The theme for today seems to be Data Analysis/Data Science. Three separate times today the topic of Data Analysis has come up. As I sat down to write my blog post tonight, it struck me as interesting that the topic had woven itself through my day so thoroughly. I took it as an opportunity to introduce this facet of my interests to the readers of my blog. If this isn’t your cup of tea, check back next post. My interests are many and varied and I intend to write on all of them. In other words, if you don’t like this post, come back for the next one. It’s bound to be different.
As may already have become obvious, I’ve recently embarked on a journey of exploration of Data Analysis and Data Science. If you read the Wikipedia articles that I linked to in the first paragraph above, you will see that the field of Data Analysis is very broad and the field of Data Science is somewhat controversial. While initially they seem to be different but related fields, the more I try to characterize the difference between them, the more I realize that they have a lot in common.
I think the problem with trying to differentiate between them is that they both appeal to the naive interpretation of their names, which in both cases is incredibly broad. I am reminded of the problem that the field of Artificial Intelligence has struggled with for its entire existence, namely that there isn’t an unambiguous definition of Artificial or Intelligence that rigorously captures what the practitioners of the field intuitively understand it to mean.
Getting back to the inspiration for this post, the first time the subject came up today, I was getting a demonstration of the work that some of my colleagues were doing with Oculus Rift and the Unity development environment. We ended up discussing the fact that the customers, for whom they were developing applications, had started by capturing their working data using Microsoft Office applications like Excel, Access, and PowerPoint. Over time, their data had become so large that these applications had become unwieldy. My colleagues had taken the data that had been captured with these legacy processes and imported it into a new application and had thus been able to provide a more unified way to manage the data.
One of the things that was learned along the way is the customer had learned to love their existing processes. Consequently, the application that was being developed to supersede those older tools had to retain much of the look and feel of them in order to gain acceptance from the customer. This was a very important realization. Earlier in my career I have had personal experiences where customer acceptance was never achieved because of an aversion to the perceived difficulty in learning a new interface. Thus, the first observation that I gleaned about large collections of data is that the owners of the data have to be accommodated when you are trying to evolve their use of their ever growing collection of relevant data.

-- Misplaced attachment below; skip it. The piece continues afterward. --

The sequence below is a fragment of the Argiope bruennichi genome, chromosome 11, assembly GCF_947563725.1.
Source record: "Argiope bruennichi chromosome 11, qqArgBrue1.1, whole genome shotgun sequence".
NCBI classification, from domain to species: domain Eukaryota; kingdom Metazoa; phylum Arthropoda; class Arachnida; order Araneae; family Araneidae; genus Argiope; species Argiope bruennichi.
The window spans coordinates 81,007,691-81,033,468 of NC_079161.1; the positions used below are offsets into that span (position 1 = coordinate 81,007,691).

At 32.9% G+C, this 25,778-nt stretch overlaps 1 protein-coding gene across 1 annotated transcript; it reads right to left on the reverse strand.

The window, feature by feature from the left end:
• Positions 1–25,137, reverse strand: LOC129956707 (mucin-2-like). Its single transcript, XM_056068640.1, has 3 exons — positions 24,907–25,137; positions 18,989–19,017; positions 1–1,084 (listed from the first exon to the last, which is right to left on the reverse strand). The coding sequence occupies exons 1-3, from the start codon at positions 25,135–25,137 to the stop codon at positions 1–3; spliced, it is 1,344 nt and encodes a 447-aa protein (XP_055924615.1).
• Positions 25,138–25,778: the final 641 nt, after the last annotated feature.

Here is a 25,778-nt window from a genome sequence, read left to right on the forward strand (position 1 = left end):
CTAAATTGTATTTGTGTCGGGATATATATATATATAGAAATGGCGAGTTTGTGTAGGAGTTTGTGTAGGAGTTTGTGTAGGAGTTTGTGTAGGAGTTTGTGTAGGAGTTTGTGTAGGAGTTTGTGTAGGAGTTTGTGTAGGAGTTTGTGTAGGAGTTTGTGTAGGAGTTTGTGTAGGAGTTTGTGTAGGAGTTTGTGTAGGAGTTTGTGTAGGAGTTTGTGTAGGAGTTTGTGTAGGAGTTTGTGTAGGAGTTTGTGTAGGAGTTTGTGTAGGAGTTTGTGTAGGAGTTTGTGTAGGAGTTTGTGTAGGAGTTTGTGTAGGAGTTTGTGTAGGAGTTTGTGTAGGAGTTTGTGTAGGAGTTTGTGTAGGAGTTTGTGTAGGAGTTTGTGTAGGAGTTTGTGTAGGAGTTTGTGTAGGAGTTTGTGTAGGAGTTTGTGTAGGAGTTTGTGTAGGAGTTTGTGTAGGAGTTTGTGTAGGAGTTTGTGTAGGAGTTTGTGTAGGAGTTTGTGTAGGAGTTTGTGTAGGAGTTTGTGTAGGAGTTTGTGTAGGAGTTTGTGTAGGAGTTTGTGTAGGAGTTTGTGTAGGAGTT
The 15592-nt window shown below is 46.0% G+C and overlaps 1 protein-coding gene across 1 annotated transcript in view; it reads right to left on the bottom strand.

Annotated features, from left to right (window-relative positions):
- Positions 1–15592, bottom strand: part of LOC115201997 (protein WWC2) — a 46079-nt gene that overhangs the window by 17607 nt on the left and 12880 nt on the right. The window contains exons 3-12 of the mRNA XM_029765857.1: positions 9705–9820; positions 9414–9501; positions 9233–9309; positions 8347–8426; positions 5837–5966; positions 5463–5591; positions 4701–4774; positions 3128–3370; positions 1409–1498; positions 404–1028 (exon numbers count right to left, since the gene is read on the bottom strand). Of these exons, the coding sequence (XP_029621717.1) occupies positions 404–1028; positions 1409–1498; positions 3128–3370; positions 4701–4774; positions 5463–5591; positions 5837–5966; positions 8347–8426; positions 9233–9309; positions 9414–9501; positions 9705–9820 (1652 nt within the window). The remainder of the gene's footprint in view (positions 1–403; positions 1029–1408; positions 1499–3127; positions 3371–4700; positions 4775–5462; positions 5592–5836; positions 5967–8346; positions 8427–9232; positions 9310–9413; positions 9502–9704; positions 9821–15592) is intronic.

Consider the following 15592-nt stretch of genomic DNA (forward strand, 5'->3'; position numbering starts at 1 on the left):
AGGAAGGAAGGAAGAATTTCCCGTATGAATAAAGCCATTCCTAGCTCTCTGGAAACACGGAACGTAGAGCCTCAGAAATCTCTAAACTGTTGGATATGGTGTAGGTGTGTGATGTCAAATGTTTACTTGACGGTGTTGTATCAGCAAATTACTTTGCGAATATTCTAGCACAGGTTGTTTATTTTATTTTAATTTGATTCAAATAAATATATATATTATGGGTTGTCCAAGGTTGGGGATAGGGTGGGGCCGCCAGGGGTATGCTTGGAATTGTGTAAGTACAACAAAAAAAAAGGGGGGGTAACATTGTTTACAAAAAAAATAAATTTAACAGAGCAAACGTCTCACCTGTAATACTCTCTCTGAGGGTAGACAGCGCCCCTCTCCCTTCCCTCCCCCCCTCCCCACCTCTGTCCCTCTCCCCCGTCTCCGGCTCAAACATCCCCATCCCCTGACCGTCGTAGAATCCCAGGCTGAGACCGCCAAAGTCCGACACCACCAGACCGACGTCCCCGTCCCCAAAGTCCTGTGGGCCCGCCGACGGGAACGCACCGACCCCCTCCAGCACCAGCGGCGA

A little bit later I had a conversation with a colleague about my understanding, naive as it is at this stage, of what Data Analytics is and how it is relevant to the large aerospace company for which we both work. Strangely enough, the conversation soon turned to the fact that the first thing that we, as would-be practitioners of Data Analysis, would have to do is to educate the engineering and business staff about the benefits that could be accrued from using the data that is already being collected in this way while, at the same time, being careful to respect their perspective on the data and the ways that they are currently using it.
Then, when I got home and was reading my personal email, I came across a link to Big Smart Data, the blog of Max Goff. I met Max a number of years ago in Seattle while he was working for Sun Microsystems. He was a Java Evangelist and at the time I was struggling to persuade the software developers where I worked of the benefits of write once, run everywhere, the battle cry of Java at the time. I followed his career as he left Sun and started a consultancy in Tennessee. Somewhere along the line, I lost track of where he was blogging. I was thrilled to find his latest blog and also excited about the fact that he was exploring the same aspects of big data that form the core inspiration of my interest in Data Analysis.
A former boss of mine once said something to the effect that you could tell when an AI application was going mainstream when it had a database behind it. I think there is a lot of wisdom in that observation. Access to a large data store is necessary but not sufficient for emergent AI. I believe we are on the cusp of the emergence of Artificial Intelligence, ambiguous as the definition of it may be. I believe that Big Data, Data Analysis, and Data Science are going to be instrumental in this emergence.
When I first came to work at the aforementioned big aerospace company, it was because I was given the opportunity to work in their AI laboratory. AI winter soon set in and I spent the intervening years doing what I could to help the company solve hard problems with computers. Along the way, I have worked on some amazing projects but I have always longed to pursue the goal of emergent artificial intelligence. I am beginning to see the potential for pursuing that goal arising again. Things just naturally come around in cycles. And so that was my day from the perspective of Data Analysis and Data Science.